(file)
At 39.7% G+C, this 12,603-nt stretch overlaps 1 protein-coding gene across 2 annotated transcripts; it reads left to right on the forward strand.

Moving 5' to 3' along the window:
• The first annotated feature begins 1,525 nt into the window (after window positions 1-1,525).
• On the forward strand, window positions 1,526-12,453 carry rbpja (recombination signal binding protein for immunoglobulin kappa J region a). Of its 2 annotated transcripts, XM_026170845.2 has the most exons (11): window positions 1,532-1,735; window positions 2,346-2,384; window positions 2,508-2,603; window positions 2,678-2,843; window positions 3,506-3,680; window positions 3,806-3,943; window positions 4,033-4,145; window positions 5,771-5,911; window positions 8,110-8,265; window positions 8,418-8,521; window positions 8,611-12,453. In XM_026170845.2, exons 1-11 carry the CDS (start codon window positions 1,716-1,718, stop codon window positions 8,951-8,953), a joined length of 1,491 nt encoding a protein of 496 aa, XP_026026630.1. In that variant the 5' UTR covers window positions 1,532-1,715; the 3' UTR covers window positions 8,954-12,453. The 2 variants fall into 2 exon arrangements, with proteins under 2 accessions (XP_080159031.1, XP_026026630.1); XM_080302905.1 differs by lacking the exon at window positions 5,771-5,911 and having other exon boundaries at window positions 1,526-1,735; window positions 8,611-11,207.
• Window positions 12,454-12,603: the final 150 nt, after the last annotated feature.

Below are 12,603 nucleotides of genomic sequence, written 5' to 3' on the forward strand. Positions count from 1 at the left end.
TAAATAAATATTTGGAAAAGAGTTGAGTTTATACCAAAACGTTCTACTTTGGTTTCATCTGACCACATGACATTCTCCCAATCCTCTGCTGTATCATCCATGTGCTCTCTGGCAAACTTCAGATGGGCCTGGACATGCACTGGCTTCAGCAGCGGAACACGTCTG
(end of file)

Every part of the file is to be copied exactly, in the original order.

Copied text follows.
At 39.7% G+C, this 12,603-nt stretch overlaps 1 protein-coding gene across 2 annotated transcripts; it reads left to right on the forward strand.

Moving 5' to 3' along the window:
• The first annotated feature begins 1,525 nt into the window (after window positions 1-1,525).
• On the forward strand, window positions 1,526-12,453 carry rbpja (recombination signal binding protein for immunoglobulin kappa J region a). Of its 2 annotated transcripts, XM_026170845.2 has the most exons (11): window positions 1,532-1,735; window positions 2,346-2,384; window positions 2,508-2,603; window positions 2,678-2,843; window positions 3,506-3,680; window positions 3,806-3,943; window positions 4,033-4,145; window positions 5,771-5,911; window positions 8,110-8,265; window positions 8,418-8,521; window positions 8,611-12,453. In XM_026170845.2, exons 1-11 carry the CDS (start codon window positions 1,716-1,718, stop codon window positions 8,951-8,953), a joined length of 1,491 nt encoding a protein of 496 aa, XP_026026630.1. In that variant the 5' UTR covers window positions 1,532-1,715; the 3' UTR covers window positions 8,954-12,453. The 2 variants fall into 2 exon arrangements, with proteins under 2 accessions (XP_080159031.1, XP_026026630.1); XM_080302905.1 differs by lacking the exon at window positions 5,771-5,911 and having other exon boundaries at window positions 1,526-1,735; window positions 8,611-11,207.
• Window positions 12,454-12,603: the final 150 nt, after the last annotated feature.

Below are 12,603 nucleotides of genomic sequence, written 5' to 3' on the forward strand. Positions count from 1 at the left end.
TAAATAAATATTTGGAAAAGAGTTGAGTTTATACCAAAACGTTCTACTTTGGTTTCATCTGACCACATGACATTCTCCCAATCCTCTGCTGTATCATCCATGTGCTCTCTGGCAAACTTCAGATGGGCCTGGACATGCACTGGCTTCAGCAGCGGAACACGTCTG